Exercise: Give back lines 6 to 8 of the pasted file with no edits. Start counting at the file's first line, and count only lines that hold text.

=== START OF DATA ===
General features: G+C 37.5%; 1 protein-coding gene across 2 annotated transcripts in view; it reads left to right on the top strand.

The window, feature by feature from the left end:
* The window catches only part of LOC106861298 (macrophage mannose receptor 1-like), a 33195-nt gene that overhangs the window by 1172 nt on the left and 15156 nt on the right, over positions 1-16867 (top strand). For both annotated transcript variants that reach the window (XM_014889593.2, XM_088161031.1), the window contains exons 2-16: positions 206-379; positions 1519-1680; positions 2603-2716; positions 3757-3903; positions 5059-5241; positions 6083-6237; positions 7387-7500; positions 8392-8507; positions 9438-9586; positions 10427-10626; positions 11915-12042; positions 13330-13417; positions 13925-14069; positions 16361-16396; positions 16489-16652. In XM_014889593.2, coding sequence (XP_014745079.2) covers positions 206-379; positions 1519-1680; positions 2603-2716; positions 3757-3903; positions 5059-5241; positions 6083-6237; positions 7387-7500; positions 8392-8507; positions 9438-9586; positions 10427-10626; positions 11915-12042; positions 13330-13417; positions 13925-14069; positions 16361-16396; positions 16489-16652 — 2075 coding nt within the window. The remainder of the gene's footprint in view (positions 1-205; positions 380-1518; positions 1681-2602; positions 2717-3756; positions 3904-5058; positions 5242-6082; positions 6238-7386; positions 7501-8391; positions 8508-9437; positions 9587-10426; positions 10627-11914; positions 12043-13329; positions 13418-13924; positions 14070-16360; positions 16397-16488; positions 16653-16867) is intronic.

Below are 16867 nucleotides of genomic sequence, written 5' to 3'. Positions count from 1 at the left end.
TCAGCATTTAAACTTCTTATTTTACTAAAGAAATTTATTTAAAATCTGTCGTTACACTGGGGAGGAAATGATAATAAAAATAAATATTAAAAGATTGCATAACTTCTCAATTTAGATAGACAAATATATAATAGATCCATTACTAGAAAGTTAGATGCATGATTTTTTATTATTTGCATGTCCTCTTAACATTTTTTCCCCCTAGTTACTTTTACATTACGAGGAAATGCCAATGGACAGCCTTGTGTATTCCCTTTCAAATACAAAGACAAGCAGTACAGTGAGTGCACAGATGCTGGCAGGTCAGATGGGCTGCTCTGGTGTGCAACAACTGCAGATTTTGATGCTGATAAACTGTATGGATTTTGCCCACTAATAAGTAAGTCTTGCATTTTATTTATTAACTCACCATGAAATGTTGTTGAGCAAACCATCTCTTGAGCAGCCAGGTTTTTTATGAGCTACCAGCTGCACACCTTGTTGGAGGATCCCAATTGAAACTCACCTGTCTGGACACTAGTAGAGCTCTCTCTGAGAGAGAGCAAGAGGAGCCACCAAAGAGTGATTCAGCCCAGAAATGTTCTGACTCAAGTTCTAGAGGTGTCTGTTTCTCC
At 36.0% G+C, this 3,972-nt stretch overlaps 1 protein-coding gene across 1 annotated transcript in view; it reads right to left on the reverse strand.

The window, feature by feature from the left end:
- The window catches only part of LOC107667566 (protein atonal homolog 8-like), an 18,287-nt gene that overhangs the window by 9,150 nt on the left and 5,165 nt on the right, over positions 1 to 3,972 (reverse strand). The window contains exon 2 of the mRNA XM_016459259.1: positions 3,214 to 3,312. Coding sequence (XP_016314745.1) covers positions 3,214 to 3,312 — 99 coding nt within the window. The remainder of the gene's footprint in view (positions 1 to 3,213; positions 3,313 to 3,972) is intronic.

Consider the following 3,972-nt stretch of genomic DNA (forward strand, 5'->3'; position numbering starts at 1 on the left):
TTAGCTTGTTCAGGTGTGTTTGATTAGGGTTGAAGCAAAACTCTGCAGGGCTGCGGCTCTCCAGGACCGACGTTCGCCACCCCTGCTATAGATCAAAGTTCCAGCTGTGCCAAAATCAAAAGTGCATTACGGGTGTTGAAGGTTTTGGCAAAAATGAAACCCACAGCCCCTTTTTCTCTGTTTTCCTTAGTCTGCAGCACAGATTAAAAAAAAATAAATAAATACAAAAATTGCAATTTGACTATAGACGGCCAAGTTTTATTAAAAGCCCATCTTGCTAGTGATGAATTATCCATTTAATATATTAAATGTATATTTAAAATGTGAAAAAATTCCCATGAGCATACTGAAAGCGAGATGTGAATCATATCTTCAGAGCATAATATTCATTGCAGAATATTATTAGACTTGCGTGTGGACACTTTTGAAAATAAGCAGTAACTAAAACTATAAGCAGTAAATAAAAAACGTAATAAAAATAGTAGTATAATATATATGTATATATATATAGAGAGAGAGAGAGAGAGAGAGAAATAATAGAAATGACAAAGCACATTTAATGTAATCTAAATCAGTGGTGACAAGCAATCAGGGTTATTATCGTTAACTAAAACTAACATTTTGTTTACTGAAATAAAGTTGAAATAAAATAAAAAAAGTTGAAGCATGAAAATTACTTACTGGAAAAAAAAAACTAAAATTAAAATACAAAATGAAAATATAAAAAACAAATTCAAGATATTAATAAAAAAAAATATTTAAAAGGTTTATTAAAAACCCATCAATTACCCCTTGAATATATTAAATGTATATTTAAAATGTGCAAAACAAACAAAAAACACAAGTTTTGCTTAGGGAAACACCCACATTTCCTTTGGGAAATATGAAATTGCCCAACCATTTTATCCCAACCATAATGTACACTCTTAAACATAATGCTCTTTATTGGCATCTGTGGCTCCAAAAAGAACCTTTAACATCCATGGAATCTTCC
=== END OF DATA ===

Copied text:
At 36.0% G+C, this 3,972-nt stretch overlaps 1 protein-coding gene across 1 annotated transcript in view; it reads right to left on the reverse strand.

The window, feature by feature from the left end:
- The window catches only part of LOC107667566 (protein atonal homolog 8-like), an 18,287-nt gene that overhangs the window by 9,150 nt on the left and 5,165 nt on the right, over positions 1 to 3,972 (reverse strand). The window contains exon 2 of the mRNA XM_016459259.1: positions 3,214 to 3,312. Coding sequence (XP_016314745.1) covers positions 3,214 to 3,312 — 99 coding nt within the window. The remainder of the gene's footprint in view (positions 1 to 3,213; positions 3,313 to 3,972) is intronic.